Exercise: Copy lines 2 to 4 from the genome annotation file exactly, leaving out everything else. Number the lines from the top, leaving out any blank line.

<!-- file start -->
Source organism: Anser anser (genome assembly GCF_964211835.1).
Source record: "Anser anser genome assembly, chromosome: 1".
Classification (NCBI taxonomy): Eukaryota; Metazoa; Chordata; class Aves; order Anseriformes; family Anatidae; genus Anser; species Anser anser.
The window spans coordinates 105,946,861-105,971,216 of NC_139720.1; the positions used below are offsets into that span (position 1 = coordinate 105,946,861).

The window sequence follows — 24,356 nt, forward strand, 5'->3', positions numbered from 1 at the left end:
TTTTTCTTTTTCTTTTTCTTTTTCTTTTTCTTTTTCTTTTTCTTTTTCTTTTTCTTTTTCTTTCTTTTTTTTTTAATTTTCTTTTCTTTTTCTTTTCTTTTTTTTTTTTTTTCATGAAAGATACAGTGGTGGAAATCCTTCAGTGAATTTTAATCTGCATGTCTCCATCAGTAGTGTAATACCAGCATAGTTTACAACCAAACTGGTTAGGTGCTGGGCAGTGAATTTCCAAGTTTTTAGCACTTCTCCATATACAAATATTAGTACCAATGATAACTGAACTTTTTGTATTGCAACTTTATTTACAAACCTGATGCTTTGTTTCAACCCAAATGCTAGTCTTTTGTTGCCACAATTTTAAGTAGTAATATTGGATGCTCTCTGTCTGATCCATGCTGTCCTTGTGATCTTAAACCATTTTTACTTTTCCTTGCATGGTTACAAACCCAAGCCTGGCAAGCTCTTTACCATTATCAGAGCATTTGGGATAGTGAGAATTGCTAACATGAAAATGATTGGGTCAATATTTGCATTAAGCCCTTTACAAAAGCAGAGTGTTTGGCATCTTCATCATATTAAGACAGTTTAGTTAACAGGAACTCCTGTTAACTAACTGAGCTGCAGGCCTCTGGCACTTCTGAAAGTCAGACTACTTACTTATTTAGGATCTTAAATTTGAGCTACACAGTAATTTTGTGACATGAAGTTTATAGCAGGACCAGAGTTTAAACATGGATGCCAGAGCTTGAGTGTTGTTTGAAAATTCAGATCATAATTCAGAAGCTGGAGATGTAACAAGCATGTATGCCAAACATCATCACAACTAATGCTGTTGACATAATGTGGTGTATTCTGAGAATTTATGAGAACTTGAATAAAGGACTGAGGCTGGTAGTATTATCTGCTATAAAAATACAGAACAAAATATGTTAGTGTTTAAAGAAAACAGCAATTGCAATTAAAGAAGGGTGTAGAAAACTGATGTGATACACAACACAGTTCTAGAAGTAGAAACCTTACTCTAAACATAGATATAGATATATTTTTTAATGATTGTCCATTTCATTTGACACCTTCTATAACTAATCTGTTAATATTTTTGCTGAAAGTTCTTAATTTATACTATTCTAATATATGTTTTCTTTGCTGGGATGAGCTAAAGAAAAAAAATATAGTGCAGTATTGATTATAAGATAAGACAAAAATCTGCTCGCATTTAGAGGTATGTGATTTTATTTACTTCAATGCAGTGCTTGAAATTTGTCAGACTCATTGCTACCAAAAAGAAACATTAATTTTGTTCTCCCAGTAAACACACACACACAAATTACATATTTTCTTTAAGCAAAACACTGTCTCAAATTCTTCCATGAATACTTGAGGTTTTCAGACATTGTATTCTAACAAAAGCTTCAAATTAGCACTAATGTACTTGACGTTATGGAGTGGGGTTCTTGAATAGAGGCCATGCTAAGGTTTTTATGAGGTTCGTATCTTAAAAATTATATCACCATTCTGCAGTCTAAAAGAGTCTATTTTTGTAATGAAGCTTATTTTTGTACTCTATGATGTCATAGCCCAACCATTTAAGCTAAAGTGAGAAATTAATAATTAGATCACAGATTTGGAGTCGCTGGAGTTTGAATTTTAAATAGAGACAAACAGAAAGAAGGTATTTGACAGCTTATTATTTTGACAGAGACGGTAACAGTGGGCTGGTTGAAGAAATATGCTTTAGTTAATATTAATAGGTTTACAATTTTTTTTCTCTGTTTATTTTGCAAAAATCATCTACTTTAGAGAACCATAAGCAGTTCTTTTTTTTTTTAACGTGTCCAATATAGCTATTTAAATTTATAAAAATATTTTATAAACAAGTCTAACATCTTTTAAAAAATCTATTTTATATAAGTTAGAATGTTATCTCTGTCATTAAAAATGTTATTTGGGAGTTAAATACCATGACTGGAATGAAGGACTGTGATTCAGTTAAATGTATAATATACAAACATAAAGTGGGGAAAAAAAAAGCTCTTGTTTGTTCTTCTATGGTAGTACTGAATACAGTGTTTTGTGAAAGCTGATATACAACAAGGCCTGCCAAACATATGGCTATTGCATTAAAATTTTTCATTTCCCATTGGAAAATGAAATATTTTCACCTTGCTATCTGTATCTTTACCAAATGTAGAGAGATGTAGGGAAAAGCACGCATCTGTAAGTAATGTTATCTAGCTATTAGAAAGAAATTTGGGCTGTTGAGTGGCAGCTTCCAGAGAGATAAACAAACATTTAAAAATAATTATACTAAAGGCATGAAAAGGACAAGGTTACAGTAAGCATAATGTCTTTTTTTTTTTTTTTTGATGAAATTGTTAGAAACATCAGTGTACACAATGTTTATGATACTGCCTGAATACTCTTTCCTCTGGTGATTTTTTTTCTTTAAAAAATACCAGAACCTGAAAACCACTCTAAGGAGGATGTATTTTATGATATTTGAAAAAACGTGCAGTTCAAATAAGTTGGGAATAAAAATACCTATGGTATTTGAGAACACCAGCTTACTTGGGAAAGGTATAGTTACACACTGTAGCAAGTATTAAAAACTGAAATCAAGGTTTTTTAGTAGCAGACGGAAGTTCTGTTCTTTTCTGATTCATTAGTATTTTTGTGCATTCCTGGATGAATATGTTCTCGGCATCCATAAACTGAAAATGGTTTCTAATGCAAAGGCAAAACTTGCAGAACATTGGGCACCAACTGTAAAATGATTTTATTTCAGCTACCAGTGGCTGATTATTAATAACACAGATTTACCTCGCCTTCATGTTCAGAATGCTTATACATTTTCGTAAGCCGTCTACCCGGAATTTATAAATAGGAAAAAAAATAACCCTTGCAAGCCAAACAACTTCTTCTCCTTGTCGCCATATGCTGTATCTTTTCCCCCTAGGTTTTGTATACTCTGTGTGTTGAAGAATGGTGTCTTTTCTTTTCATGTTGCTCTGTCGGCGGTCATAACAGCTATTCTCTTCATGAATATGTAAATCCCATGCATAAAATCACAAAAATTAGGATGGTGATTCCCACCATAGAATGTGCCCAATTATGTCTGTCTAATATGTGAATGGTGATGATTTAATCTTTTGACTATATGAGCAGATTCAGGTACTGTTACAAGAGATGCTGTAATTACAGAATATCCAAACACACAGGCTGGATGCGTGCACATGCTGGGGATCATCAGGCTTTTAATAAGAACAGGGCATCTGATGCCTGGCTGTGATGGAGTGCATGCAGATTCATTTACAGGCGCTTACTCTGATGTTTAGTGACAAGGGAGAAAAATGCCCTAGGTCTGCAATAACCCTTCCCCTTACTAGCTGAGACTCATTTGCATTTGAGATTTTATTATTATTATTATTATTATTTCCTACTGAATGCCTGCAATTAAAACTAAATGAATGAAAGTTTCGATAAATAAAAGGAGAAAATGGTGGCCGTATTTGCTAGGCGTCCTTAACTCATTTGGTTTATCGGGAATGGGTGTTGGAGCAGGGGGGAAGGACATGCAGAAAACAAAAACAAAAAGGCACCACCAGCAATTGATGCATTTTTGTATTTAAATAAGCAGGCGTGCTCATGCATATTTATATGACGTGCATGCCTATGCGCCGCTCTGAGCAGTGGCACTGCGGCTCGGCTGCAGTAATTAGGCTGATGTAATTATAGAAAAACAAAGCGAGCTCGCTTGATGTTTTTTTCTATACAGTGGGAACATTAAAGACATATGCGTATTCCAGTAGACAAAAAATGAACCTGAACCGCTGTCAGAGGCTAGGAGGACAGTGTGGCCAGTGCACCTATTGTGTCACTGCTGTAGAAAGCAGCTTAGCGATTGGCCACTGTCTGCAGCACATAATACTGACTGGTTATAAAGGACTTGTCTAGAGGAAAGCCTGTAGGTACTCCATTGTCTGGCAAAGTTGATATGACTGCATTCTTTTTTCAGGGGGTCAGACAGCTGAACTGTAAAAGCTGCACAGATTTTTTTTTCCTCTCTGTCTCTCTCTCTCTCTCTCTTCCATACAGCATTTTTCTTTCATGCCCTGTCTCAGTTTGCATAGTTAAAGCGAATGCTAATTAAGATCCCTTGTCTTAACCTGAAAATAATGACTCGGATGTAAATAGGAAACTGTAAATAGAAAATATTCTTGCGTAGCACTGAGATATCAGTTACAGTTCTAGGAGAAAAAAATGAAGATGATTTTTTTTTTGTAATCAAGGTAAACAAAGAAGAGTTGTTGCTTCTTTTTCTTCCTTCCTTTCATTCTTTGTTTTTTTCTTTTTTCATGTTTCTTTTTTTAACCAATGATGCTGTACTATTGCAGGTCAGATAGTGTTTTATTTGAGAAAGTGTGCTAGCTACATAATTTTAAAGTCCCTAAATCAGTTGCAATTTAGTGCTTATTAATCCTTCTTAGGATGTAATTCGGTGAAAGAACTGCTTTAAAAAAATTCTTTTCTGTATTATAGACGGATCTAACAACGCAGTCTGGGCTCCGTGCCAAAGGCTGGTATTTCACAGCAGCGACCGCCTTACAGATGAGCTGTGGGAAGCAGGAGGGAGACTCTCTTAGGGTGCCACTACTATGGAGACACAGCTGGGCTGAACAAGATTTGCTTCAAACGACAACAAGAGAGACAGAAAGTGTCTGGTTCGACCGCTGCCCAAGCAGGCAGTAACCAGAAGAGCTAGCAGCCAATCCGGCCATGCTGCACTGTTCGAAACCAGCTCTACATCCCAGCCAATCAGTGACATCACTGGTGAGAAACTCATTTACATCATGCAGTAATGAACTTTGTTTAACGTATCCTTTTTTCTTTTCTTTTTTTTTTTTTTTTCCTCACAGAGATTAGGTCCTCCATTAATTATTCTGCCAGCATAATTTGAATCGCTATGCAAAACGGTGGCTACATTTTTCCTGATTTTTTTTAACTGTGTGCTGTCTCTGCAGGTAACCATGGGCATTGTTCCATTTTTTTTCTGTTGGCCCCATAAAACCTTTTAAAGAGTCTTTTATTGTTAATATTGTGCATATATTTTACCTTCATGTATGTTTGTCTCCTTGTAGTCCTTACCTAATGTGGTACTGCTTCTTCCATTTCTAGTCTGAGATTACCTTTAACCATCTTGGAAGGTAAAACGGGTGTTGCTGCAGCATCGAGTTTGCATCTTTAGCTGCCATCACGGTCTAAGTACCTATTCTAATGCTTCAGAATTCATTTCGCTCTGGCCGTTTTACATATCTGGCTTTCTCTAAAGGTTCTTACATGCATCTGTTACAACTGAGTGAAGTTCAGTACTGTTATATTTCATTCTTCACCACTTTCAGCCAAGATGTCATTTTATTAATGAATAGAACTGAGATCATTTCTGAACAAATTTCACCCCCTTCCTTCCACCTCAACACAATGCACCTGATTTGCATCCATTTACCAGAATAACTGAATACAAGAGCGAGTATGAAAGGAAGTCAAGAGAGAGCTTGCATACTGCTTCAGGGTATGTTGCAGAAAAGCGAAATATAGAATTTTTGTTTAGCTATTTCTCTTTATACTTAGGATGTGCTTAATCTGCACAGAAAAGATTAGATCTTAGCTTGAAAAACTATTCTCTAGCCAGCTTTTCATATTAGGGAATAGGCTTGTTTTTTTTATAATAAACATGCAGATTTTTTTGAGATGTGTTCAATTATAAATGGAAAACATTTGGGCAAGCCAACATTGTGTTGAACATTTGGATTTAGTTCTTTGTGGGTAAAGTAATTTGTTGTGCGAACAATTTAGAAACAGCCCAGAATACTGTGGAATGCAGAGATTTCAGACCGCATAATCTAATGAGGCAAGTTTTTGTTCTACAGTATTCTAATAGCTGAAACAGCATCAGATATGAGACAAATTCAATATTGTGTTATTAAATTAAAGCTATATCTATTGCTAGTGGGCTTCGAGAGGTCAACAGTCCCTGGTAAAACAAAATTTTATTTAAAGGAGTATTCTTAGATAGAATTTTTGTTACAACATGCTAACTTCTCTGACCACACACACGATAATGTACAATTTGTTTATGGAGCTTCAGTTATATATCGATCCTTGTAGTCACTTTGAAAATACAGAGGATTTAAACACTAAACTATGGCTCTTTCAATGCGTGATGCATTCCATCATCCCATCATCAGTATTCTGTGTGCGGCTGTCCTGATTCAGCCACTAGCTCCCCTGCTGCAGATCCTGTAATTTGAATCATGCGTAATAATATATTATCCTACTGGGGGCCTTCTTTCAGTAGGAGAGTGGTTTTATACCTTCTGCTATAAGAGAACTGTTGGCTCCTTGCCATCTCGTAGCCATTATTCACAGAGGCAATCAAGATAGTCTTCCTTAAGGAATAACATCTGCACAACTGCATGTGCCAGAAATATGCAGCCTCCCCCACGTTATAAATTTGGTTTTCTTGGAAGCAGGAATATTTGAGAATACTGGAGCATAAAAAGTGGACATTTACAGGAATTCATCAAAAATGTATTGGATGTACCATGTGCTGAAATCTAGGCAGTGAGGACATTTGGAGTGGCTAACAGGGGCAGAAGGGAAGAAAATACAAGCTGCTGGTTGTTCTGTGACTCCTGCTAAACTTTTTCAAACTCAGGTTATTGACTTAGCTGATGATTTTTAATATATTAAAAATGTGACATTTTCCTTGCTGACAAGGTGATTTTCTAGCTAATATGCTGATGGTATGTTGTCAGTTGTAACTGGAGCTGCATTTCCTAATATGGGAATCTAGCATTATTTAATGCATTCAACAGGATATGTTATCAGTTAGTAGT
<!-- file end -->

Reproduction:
Source record: "Anser anser genome assembly, chromosome: 1".
Classification (NCBI taxonomy): Eukaryota; Metazoa; Chordata; class Aves; order Anseriformes; family Anatidae; genus Anser; species Anser anser.
The window spans coordinates 105,946,861-105,971,216 of NC_139720.1; the positions used below are offsets into that span (position 1 = coordinate 105,946,861).